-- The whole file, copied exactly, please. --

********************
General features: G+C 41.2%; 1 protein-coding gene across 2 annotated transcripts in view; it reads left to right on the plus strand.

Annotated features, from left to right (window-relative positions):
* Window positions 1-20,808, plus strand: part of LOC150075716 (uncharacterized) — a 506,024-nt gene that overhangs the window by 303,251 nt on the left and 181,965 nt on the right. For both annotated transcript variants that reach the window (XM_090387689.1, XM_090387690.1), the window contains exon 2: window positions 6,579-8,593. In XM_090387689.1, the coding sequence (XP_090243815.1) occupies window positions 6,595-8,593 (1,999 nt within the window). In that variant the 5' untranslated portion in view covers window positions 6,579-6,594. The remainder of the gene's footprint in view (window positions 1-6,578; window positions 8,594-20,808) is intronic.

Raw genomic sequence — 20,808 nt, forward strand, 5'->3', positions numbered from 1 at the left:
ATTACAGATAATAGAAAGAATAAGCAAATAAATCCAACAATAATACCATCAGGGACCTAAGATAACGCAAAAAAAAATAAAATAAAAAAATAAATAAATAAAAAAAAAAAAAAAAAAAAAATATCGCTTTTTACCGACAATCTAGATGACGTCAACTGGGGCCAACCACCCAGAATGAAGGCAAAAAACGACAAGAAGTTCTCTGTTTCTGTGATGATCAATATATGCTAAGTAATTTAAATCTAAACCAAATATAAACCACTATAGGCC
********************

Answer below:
General features: G+C 41.2%; 1 protein-coding gene across 2 annotated transcripts in view; it reads left to right on the plus strand.

Annotated features, from left to right (window-relative positions):
* Window positions 1-20,808, plus strand: part of LOC150075716 (uncharacterized) — a 506,024-nt gene that overhangs the window by 303,251 nt on the left and 181,965 nt on the right. For both annotated transcript variants that reach the window (XM_090387689.1, XM_090387690.1), the window contains exon 2: window positions 6,579-8,593. In XM_090387689.1, the coding sequence (XP_090243815.1) occupies window positions 6,595-8,593 (1,999 nt within the window). In that variant the 5' untranslated portion in view covers window positions 6,579-6,594. The remainder of the gene's footprint in view (window positions 1-6,578; window positions 8,594-20,808) is intronic.

Raw genomic sequence — 20,808 nt, forward strand, 5'->3', positions numbered from 1 at the left:
ATTACAGATAATAGAAAGAATAAGCAAATAAATCCAACAATAATACCATCAGGGACCTAAGATAACGCAAAAAAAAATAAAATAAAAAAATAAATAAATAAAAAAAAAAAAAAAAAAAAAATATCGCTTTTTACCGACAATCTAGATGACGTCAACTGGGGCCAACCACCCAGAATGAAGGCAAAAAACGACAAGAAGTTCTCTGTTTCTGTGATGATCAATATATGCTAAGTAATTTAAATCTAAACCAAATATAAACCACTATAGGCC